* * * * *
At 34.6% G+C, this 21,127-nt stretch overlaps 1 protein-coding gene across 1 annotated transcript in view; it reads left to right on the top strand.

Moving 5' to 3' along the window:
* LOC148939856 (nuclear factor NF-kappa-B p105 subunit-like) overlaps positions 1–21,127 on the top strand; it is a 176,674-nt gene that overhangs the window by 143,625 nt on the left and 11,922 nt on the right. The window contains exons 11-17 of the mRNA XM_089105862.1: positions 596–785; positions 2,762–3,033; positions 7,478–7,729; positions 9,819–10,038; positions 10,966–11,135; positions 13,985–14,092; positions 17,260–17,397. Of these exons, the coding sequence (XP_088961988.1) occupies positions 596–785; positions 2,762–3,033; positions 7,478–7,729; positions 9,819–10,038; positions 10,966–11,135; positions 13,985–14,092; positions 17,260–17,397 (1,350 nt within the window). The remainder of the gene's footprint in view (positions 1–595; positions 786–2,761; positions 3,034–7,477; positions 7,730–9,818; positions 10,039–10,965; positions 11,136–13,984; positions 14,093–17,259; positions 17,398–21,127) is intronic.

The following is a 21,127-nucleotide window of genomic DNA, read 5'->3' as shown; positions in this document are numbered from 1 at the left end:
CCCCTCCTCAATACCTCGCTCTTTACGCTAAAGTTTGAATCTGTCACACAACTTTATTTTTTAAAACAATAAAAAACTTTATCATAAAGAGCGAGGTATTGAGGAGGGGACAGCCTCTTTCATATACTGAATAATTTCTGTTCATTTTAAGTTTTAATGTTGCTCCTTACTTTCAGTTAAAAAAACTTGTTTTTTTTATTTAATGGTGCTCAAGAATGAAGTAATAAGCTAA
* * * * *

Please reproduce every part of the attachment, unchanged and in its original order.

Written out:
At 34.6% G+C, this 21,127-nt stretch overlaps 1 protein-coding gene across 1 annotated transcript in view; it reads left to right on the top strand.

Moving 5' to 3' along the window:
* LOC148939856 (nuclear factor NF-kappa-B p105 subunit-like) overlaps positions 1–21,127 on the top strand; it is a 176,674-nt gene that overhangs the window by 143,625 nt on the left and 11,922 nt on the right. The window contains exons 11-17 of the mRNA XM_089105862.1: positions 596–785; positions 2,762–3,033; positions 7,478–7,729; positions 9,819–10,038; positions 10,966–11,135; positions 13,985–14,092; positions 17,260–17,397. Of these exons, the coding sequence (XP_088961988.1) occupies positions 596–785; positions 2,762–3,033; positions 7,478–7,729; positions 9,819–10,038; positions 10,966–11,135; positions 13,985–14,092; positions 17,260–17,397 (1,350 nt within the window). The remainder of the gene's footprint in view (positions 1–595; positions 786–2,761; positions 3,034–7,477; positions 7,730–9,818; positions 10,039–10,965; positions 11,136–13,984; positions 14,093–17,259; positions 17,398–21,127) is intronic.

The following is a 21,127-nucleotide window of genomic DNA, read 5'->3' as shown; positions in this document are numbered from 1 at the left end:
CCCCTCCTCAATACCTCGCTCTTTACGCTAAAGTTTGAATCTGTCACACAACTTTATTTTTTAAAACAATAAAAAACTTTATCATAAAGAGCGAGGTATTGAGGAGGGGACAGCCTCTTTCATATACTGAATAATTTCTGTTCATTTTAAGTTTTAATGTTGCTCCTTACTTTCAGTTAAAAAAACTTGTTTTTTTTATTTAATGGTGCTCAAGAATGAAGTAATAAGCTAA